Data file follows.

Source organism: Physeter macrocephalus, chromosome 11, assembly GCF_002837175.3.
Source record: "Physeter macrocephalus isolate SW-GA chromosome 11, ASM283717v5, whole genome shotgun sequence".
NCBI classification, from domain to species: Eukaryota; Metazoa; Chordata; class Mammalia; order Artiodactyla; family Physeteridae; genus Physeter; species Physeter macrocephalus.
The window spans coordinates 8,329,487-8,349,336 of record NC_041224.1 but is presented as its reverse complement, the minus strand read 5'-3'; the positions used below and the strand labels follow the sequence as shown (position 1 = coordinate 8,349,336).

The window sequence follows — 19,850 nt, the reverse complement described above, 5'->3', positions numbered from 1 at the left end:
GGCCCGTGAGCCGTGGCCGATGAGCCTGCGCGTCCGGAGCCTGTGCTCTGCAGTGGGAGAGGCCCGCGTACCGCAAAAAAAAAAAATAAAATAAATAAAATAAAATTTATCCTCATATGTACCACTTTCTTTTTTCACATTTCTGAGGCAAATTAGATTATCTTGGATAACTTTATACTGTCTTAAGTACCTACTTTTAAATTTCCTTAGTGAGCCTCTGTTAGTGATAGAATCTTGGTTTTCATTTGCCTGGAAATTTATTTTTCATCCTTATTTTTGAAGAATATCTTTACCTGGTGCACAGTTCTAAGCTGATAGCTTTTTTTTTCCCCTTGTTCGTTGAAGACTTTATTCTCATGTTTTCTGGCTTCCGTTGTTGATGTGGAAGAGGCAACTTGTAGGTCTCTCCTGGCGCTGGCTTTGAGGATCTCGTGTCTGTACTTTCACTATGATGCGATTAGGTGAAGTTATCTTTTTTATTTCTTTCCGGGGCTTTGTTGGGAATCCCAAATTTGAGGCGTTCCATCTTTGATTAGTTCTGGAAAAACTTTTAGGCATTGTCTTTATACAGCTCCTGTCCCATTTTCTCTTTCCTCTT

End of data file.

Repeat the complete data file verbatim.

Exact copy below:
Source organism: Physeter macrocephalus, chromosome 11, assembly GCF_002837175.3.
Source record: "Physeter macrocephalus isolate SW-GA chromosome 11, ASM283717v5, whole genome shotgun sequence".
NCBI classification, from domain to species: Eukaryota; Metazoa; Chordata; class Mammalia; order Artiodactyla; family Physeteridae; genus Physeter; species Physeter macrocephalus.
The window spans coordinates 8,329,487-8,349,336 of record NC_041224.1 but is presented as its reverse complement, the minus strand read 5'-3'; the positions used below and the strand labels follow the sequence as shown (position 1 = coordinate 8,349,336).

The window sequence follows — 19,850 nt, the reverse complement described above, 5'->3', positions numbered from 1 at the left end:
GGCCCGTGAGCCGTGGCCGATGAGCCTGCGCGTCCGGAGCCTGTGCTCTGCAGTGGGAGAGGCCCGCGTACCGCAAAAAAAAAAAATAAAATAAATAAAATAAAATTTATCCTCATATGTACCACTTTCTTTTTTCACATTTCTGAGGCAAATTAGATTATCTTGGATAACTTTATACTGTCTTAAGTACCTACTTTTAAATTTCCTTAGTGAGCCTCTGTTAGTGATAGAATCTTGGTTTTCATTTGCCTGGAAATTTATTTTTCATCCTTATTTTTGAAGAATATCTTTACCTGGTGCACAGTTCTAAGCTGATAGCTTTTTTTTTCCCCTTGTTCGTTGAAGACTTTATTCTCATGTTTTCTGGCTTCCGTTGTTGATGTGGAAGAGGCAACTTGTAGGTCTCTCCTGGCGCTGGCTTTGAGGATCTCGTGTCTGTACTTTCACTATGATGCGATTAGGTGAAGTTATCTTTTTTATTTCTTTCCGGGGCTTTGTTGGGAATCCCAAATTTGAGGCGTTCCATCTTTGATTAGTTCTGGAAAAACTTTTAGGCATTGTCTTTATACAGCTCCTGTCCCATTTTCTCTTTCCTCTT